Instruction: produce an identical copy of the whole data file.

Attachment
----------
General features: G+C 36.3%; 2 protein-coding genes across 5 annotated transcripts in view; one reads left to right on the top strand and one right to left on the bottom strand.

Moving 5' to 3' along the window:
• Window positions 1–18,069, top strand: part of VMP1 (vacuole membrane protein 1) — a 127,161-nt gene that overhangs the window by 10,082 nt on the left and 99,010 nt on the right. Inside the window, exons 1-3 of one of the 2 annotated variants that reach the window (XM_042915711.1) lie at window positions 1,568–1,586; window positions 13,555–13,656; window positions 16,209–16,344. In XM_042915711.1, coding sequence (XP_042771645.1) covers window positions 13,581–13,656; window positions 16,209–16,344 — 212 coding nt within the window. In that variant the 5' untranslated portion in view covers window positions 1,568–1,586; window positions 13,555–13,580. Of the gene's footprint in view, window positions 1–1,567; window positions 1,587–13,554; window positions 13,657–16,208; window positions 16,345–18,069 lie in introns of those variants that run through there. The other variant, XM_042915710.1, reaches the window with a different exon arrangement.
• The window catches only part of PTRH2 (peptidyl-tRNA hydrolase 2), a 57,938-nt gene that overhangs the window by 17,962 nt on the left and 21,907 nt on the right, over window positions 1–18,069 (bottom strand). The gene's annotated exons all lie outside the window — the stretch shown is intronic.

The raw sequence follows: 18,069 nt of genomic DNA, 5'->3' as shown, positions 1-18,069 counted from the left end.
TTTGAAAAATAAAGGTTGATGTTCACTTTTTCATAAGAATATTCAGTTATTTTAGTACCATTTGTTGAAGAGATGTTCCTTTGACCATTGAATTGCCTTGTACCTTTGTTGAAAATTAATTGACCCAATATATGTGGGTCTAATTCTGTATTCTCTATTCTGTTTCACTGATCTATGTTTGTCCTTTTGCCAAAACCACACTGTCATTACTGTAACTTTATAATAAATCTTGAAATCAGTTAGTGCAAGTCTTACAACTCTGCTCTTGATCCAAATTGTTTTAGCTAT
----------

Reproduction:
General features: G+C 36.3%; 2 protein-coding genes across 5 annotated transcripts in view; one reads left to right on the top strand and one right to left on the bottom strand.

Moving 5' to 3' along the window:
• Window positions 1–18,069, top strand: part of VMP1 (vacuole membrane protein 1) — a 127,161-nt gene that overhangs the window by 10,082 nt on the left and 99,010 nt on the right. Inside the window, exons 1-3 of one of the 2 annotated variants that reach the window (XM_042915711.1) lie at window positions 1,568–1,586; window positions 13,555–13,656; window positions 16,209–16,344. In XM_042915711.1, coding sequence (XP_042771645.1) covers window positions 13,581–13,656; window positions 16,209–16,344 — 212 coding nt within the window. In that variant the 5' untranslated portion in view covers window positions 1,568–1,586; window positions 13,555–13,580. Of the gene's footprint in view, window positions 1–1,567; window positions 1,587–13,554; window positions 13,657–16,208; window positions 16,345–18,069 lie in introns of those variants that run through there. The other variant, XM_042915710.1, reaches the window with a different exon arrangement.
• The window catches only part of PTRH2 (peptidyl-tRNA hydrolase 2), a 57,938-nt gene that overhangs the window by 17,962 nt on the left and 21,907 nt on the right, over window positions 1–18,069 (bottom strand). The gene's annotated exons all lie outside the window — the stretch shown is intronic.

The raw sequence follows: 18,069 nt of genomic DNA, 5'->3' as shown, positions 1-18,069 counted from the left end.
TTTGAAAAATAAAGGTTGATGTTCACTTTTTCATAAGAATATTCAGTTATTTTAGTACCATTTGTTGAAGAGATGTTCCTTTGACCATTGAATTGCCTTGTACCTTTGTTGAAAATTAATTGACCCAATATATGTGGGTCTAATTCTGTATTCTCTATTCTGTTTCACTGATCTATGTTTGTCCTTTTGCCAAAACCACACTGTCATTACTGTAACTTTATAATAAATCTTGAAATCAGTTAGTGCAAGTCTTACAACTCTGCTCTTGATCCAAATTGTTTTAGCTAT